June 26, 2010 | Greek
On Mice and Language Books
I reach Pimsleur's second level of Greek and also complain a little about self-study guides.
Today I finished the first level of Greek Pimsleur and promptly got started on the second. Different verb forms and tenses are floating around in my head. Pimsleur has already introduced me to some past, present, and future, and I am a little dazed. Sadly, there is no third level for Greek, so I am halfway done with Pimsleur for this language.
In the afternoon, Brandt and I went to a party supplies store on 14th Street, to buy some things for a party we would be going to that evening. On our way, we stopped in a jewelry store on the same block. An Asian woman behind the counter spoke to one of her co-workers in a language that I didn’t immediately recognize. I asked her what it was.
I feared that her answer would be what it in fact turned out to be: Korean. You would think I would at least be able to recognize it at this point. Embarrassing! When I left, I said, Kamsanida (“thank you” in Korean). That made me feel slightly better.
Seen on the Way to the Party Tonight: This Is in English, and I Still Found it Confusing
Once back home, I did some work in Read & Speak Greek. I enjoy this book, but I have a comment on self-study guides, which is that I disapprove of exercises for which no answers are, or can be, provided.
For example, if I am learning on my own, I don’t like to compose little essays about myself, which I was often asked to do in my Italian and Spanish books, and which I never did—because obviously there’s no answer key for that, and who would have checked my work? This is self-study, folks! There is no teacher. That’s the point.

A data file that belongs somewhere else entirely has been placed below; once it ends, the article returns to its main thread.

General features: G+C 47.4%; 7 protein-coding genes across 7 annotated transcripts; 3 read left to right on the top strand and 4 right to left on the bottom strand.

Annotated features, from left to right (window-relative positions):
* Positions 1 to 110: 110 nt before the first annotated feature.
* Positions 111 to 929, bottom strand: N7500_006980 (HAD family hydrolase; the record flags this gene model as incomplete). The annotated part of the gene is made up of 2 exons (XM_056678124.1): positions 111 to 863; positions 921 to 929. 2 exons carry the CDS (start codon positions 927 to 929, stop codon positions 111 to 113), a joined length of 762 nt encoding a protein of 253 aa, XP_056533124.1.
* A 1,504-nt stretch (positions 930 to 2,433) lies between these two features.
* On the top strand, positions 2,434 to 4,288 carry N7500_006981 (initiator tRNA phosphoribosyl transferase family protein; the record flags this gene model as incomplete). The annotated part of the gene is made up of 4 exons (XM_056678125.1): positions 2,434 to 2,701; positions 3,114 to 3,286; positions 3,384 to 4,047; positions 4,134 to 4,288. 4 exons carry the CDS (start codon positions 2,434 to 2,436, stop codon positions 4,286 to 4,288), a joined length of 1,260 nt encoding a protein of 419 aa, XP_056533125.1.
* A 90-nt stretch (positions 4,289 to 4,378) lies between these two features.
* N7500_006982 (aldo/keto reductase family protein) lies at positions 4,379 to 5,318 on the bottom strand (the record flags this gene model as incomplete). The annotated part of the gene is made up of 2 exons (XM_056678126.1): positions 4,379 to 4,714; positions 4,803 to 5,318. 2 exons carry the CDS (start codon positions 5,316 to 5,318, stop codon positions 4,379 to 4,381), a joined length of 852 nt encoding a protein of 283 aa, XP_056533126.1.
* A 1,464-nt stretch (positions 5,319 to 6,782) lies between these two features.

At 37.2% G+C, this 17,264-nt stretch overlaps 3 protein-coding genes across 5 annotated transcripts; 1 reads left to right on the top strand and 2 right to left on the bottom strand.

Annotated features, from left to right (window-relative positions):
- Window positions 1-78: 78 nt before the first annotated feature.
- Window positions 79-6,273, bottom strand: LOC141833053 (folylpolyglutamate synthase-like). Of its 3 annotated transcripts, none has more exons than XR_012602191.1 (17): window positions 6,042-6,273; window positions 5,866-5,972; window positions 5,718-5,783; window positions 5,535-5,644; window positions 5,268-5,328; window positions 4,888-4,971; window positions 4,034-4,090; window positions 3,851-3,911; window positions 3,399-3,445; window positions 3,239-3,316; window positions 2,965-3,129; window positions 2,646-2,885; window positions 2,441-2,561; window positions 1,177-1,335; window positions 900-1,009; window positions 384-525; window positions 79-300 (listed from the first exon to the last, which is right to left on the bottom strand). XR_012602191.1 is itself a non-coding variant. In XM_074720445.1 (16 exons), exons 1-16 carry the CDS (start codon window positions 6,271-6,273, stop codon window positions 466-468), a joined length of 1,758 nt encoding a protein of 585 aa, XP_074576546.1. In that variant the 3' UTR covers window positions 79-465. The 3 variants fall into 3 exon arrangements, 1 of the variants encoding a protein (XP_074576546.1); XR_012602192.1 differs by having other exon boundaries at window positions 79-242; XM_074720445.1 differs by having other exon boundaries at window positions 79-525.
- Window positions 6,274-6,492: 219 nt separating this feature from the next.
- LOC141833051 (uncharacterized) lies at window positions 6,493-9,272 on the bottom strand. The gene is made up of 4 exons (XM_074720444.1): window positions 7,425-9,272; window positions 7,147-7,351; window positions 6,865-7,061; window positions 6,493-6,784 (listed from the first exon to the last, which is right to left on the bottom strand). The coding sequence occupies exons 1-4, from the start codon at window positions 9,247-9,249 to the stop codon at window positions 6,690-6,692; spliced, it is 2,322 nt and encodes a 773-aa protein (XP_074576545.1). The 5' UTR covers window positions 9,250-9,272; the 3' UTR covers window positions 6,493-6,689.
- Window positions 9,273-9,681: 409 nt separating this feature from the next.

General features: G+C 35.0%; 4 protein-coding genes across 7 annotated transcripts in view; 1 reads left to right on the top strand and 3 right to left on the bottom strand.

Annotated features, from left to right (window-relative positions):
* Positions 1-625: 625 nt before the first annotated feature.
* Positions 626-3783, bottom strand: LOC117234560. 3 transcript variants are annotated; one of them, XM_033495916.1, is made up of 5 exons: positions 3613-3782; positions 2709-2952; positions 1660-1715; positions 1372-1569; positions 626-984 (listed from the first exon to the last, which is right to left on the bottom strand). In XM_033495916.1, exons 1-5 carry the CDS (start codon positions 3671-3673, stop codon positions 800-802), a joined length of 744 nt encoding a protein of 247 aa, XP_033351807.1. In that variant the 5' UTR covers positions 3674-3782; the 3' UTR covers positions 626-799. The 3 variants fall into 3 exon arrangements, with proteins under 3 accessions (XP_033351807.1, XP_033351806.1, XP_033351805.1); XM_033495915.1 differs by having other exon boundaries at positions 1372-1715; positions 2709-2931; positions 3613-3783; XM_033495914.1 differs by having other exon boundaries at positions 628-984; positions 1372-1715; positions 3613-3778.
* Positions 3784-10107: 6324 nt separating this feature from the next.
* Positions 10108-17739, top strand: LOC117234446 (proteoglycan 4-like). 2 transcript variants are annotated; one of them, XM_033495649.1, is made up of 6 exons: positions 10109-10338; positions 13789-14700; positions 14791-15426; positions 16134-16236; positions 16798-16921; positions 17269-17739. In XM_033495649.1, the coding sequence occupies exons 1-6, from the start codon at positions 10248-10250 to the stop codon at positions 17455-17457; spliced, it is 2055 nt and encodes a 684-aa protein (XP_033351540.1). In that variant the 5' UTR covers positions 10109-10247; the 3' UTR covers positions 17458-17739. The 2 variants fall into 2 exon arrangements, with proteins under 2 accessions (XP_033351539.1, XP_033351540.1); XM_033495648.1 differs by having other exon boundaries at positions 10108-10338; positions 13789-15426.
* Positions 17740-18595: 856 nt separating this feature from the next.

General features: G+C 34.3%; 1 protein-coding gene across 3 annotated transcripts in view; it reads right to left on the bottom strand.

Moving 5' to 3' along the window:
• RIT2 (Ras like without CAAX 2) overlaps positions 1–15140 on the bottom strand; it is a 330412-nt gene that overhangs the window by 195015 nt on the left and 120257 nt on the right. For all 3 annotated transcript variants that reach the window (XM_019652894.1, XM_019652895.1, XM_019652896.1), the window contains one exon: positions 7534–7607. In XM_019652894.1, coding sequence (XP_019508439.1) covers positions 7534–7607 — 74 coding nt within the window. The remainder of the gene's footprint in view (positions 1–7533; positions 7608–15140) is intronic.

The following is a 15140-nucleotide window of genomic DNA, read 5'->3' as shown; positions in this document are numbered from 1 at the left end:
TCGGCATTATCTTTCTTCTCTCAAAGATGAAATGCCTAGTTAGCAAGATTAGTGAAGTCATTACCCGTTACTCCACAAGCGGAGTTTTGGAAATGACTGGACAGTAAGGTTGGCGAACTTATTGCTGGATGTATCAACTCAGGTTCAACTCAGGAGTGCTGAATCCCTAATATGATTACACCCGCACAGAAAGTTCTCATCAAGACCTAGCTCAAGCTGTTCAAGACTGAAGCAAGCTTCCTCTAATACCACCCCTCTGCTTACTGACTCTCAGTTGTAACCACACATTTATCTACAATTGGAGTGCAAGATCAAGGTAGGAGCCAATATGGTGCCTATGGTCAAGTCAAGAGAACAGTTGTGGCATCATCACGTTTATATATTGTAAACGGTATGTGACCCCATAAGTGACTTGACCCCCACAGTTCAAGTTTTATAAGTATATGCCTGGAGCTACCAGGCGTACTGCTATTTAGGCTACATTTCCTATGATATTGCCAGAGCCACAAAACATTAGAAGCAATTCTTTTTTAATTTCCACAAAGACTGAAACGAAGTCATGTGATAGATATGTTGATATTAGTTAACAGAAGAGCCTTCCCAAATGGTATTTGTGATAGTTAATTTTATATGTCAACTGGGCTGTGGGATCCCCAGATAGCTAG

I mention this issue because in my Greek book today, I got to an exercise entitled “Where are the mice?” There is a drawing of a room filled with mice, and you have to write sentences about them in Greek saying where they are.
The problem is, there are a lot of mice. So many, in fact, that you could construct many, many different sentences about them. There’s a mouse on the computer. There’s a mouse on the bed. (Ugh.) There’s a mouse next to the television. There’s even a mouse in the refrigerator. (Super-ugh.)
Because the permutations are so plentiful, no answers are given. If you go to the answer key, you see: “There are many possible sentences. If you can, check yours with a native speaker.”
I’m sorry, but I do not have a native speaker sitting around here waiting to fulfill the responsibilities of the book writer! The exercise could so easily have been designed so that there could be answers, which makes this misstep particularly irksome.
I’m thinking fewer mice would have been a good start.